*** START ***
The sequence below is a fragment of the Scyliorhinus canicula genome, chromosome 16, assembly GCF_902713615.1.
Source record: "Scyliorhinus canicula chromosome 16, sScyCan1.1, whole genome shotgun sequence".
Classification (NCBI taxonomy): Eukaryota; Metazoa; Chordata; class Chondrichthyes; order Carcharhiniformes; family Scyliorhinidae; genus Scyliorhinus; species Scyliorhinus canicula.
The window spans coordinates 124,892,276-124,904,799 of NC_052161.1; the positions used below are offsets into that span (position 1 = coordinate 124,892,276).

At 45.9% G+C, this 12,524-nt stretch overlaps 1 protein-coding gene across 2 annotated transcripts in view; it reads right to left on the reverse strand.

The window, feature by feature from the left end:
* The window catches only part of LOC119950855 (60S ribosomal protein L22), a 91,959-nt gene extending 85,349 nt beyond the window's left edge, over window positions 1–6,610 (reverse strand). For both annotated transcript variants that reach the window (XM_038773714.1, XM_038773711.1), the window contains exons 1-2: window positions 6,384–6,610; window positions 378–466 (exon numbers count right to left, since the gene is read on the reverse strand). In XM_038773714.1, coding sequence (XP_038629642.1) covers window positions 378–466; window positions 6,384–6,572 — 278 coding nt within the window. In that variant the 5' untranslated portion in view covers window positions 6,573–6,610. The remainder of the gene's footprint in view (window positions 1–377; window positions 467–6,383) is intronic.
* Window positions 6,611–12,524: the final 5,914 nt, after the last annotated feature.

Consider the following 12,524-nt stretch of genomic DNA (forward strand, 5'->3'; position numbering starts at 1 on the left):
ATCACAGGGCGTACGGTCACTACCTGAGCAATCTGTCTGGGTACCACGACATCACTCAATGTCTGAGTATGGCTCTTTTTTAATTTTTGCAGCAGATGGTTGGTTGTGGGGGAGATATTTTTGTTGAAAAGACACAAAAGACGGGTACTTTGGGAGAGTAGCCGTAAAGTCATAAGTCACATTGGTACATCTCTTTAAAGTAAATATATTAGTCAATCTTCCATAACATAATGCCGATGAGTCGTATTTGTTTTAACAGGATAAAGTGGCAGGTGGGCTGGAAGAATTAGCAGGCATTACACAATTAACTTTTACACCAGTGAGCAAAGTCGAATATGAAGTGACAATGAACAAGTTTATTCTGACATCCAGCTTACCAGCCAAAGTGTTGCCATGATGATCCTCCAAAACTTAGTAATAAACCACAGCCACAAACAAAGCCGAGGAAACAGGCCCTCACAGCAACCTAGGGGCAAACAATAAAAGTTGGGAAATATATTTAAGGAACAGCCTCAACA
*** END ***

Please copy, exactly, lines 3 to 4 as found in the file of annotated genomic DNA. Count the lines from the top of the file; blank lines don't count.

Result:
Classification (NCBI taxonomy): Eukaryota; Metazoa; Chordata; class Chondrichthyes; order Carcharhiniformes; family Scyliorhinidae; genus Scyliorhinus; species Scyliorhinus canicula.
The window spans coordinates 124,892,276-124,904,799 of NC_052161.1; the positions used below are offsets into that span (position 1 = coordinate 124,892,276).